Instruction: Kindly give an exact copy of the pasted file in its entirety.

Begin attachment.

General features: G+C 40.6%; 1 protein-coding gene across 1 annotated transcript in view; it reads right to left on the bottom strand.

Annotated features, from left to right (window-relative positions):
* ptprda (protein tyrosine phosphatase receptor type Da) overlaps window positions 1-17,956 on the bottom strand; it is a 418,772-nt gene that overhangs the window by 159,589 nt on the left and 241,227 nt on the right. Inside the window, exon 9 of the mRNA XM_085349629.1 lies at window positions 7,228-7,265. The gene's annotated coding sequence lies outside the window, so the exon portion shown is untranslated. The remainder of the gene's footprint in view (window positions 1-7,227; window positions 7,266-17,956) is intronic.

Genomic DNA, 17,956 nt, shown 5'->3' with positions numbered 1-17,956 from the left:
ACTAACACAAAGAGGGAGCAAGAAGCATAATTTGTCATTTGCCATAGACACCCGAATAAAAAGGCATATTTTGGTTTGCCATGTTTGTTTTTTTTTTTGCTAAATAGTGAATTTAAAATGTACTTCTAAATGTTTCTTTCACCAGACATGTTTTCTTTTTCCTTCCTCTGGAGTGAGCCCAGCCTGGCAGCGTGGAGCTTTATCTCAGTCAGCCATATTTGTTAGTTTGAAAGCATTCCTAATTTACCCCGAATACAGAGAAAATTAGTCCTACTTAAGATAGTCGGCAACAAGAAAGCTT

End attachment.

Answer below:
General features: G+C 40.6%; 1 protein-coding gene across 1 annotated transcript in view; it reads right to left on the bottom strand.

Annotated features, from left to right (window-relative positions):
* ptprda (protein tyrosine phosphatase receptor type Da) overlaps window positions 1-17,956 on the bottom strand; it is a 418,772-nt gene that overhangs the window by 159,589 nt on the left and 241,227 nt on the right. Inside the window, exon 9 of the mRNA XM_085349629.1 lies at window positions 7,228-7,265. The gene's annotated coding sequence lies outside the window, so the exon portion shown is untranslated. The remainder of the gene's footprint in view (window positions 1-7,227; window positions 7,266-17,956) is intronic.

Genomic DNA, 17,956 nt, shown 5'->3' with positions numbered 1-17,956 from the left:
ACTAACACAAAGAGGGAGCAAGAAGCATAATTTGTCATTTGCCATAGACACCCGAATAAAAAGGCATATTTTGGTTTGCCATGTTTGTTTTTTTTTTTGCTAAATAGTGAATTTAAAATGTACTTCTAAATGTTTCTTTCACCAGACATGTTTTCTTTTTCCTTCCTCTGGAGTGAGCCCAGCCTGGCAGCGTGGAGCTTTATCTCAGTCAGCCATATTTGTTAGTTTGAAAGCATTCCTAATTTACCCCGAATACAGAGAAAATTAGTCCTACTTAAGATAGTCGGCAACAAGAAAGCTT